In today’s Letters section of the increasingly smaller Sunday edition of the Milwaukee Journal Sentinel there’s a submission that Milwaukee County Sheriff David Clarke has to go because of the death of jail inmate Terrill Thomas.
Thomas’ death and the way it occurred was reprehensible, more than likely criminal.
Clarke’s level of culpability, if there’s any at all, is certainly up for debate.
The letter writer is Stan Stojkovic, dean and professor at the University of Wisconsin-Milwaukee. Here’s a brief excerpt from his letter:
As a criminal justice professor and a person who works with and has trained thousands of criminal justice professionals, I know what it means to be a leader of a criminal justice organization: integrity, honesty, competence, fair mindedness and, ultimately, a commitment to upholding the law and supporting the best practices to achieve justice as defined by our laws.
I just had to shake my head at Stojkovic’s opinion of himself.
Stojkovic served on a panel that once tried to place a sex predator house, a facility that would have had housed numerous sex offenders, here in Franklin.
Thankfully that effort was defeated due to resounding opposition (Over a thousand people turned out at a public hearing at Stater Fair Park to voice outrage).
Franklin subsequently passed two anti-sex offender ordinances that have been found constitutional. The laws work.
Stojkovic opposes laws like the ones we have in Franklin.
From the Oshkosh Northwestern in 2015:
Since the mid-2000s, municipalities around Wisconsin have been enacting ordinances that have placed restrictions on where sex offenders can live in communities. At least 110 municipalities in Wisconsin have adopted some kind of ordinance, including the town of Algoma.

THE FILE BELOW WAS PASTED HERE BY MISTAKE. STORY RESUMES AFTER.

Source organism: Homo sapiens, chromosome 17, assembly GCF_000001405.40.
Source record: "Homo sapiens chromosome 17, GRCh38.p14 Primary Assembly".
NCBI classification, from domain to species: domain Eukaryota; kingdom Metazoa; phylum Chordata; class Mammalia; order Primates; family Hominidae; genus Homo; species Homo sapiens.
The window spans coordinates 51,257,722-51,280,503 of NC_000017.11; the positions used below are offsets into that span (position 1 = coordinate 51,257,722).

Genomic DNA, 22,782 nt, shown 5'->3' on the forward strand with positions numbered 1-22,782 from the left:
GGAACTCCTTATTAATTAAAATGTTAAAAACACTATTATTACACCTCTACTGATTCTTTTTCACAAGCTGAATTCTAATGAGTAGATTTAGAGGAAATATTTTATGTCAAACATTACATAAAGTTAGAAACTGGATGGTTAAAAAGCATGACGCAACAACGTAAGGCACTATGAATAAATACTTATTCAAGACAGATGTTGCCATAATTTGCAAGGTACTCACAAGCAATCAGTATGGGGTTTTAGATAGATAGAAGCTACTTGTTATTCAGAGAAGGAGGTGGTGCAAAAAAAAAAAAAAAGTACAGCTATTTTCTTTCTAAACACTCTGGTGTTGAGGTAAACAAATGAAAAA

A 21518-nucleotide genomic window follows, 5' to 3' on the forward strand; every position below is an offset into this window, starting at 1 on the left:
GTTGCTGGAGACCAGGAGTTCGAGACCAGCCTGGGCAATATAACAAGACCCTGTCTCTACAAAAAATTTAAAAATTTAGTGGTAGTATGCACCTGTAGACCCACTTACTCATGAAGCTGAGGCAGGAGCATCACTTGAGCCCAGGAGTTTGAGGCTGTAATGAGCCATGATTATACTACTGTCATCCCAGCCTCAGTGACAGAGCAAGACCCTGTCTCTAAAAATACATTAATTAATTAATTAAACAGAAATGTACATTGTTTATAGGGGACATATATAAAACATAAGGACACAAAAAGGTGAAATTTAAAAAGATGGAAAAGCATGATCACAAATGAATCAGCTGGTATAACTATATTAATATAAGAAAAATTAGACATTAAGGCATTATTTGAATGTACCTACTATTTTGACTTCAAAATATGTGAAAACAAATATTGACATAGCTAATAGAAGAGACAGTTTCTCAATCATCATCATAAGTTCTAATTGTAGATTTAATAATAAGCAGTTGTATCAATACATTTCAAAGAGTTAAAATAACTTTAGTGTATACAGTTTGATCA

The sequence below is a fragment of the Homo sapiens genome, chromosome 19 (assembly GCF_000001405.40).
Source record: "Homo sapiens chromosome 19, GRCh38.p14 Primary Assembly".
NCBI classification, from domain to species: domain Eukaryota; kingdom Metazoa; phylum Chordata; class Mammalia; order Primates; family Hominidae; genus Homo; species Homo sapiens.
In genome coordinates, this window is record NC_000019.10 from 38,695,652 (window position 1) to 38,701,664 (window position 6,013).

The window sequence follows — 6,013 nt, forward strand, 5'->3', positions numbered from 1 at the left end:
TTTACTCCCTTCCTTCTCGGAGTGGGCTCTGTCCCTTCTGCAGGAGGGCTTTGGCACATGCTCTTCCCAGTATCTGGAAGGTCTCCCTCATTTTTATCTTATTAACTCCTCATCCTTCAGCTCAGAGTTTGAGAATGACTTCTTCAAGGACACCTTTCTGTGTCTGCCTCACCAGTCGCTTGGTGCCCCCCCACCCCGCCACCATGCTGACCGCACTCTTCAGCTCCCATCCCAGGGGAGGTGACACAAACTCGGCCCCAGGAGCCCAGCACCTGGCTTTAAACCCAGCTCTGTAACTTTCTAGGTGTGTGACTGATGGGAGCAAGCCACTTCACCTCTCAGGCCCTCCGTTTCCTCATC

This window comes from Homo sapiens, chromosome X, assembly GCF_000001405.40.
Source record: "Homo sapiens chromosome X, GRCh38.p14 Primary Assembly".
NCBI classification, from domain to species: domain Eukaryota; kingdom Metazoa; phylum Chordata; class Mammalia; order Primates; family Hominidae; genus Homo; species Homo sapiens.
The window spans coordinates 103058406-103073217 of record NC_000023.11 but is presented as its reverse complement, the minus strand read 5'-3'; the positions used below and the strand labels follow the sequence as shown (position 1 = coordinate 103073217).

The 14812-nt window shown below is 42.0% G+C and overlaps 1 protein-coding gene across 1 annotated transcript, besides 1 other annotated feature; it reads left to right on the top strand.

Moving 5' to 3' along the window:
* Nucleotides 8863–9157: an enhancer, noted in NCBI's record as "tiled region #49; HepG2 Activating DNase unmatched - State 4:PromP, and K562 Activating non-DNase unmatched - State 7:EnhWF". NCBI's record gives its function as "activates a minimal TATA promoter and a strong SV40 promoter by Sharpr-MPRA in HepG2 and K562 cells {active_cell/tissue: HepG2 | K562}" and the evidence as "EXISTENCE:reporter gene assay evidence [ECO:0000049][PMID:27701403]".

Stojkovic argues those ordinances do nothing to protect communities. Rather, Stojkovic said ordinances are often written broadly and include every sex offender on the registry instead of focusing on violent or dangerous offenders the community needs protection from.
“All of those do nothing,” Stojkovic said. “It’s more political fodder for politicians who want to make hay.”
Stojkovic appeared on WI Public Radio:
“The larger issue of ‘we don’t want them around here’ is just not reality. Sex offenders, like all different types of offenders, are everywhere in the community,” he said. “Putting local ordinances in place don’t make a whole heck of a lot of sense. What they do is deny responsibility to the community to manage this problem.”.
“At an intuitive level, these bans seem to make sense,” Stojkovic said. “But, it’s a hope more than any kind of hard fact that this type of ban will protect the community. We don’t have any evidence that it does anything to make communities safer.”
“What we do know is the strategy of alienation doesn’t make sense. The separation sometimes makes the offenders more likely to reoffend,” said Stojkovic.
Additionally, the incorporation of violent sex offenders into the community would allow for easier observation of their behavior, he said.
“That 3 to 5 percent that pose the greatest threat to you, you want them closer so you can watch them,” he said. “I would rather watch them intensely than not do anything or totally exclude them. If they have any chance of rehabilitation, they need to be included in the community.”
Also up for discussion is whether or not offenders can be, as Stojkovic desires, rehabilitated.
Stojkovic, with his inflated view of his judgments, wants to boot the sheriff before an investigation has even been completed. Yet he’s quick to sympathize with those who have been convicted of committing despicable crimes.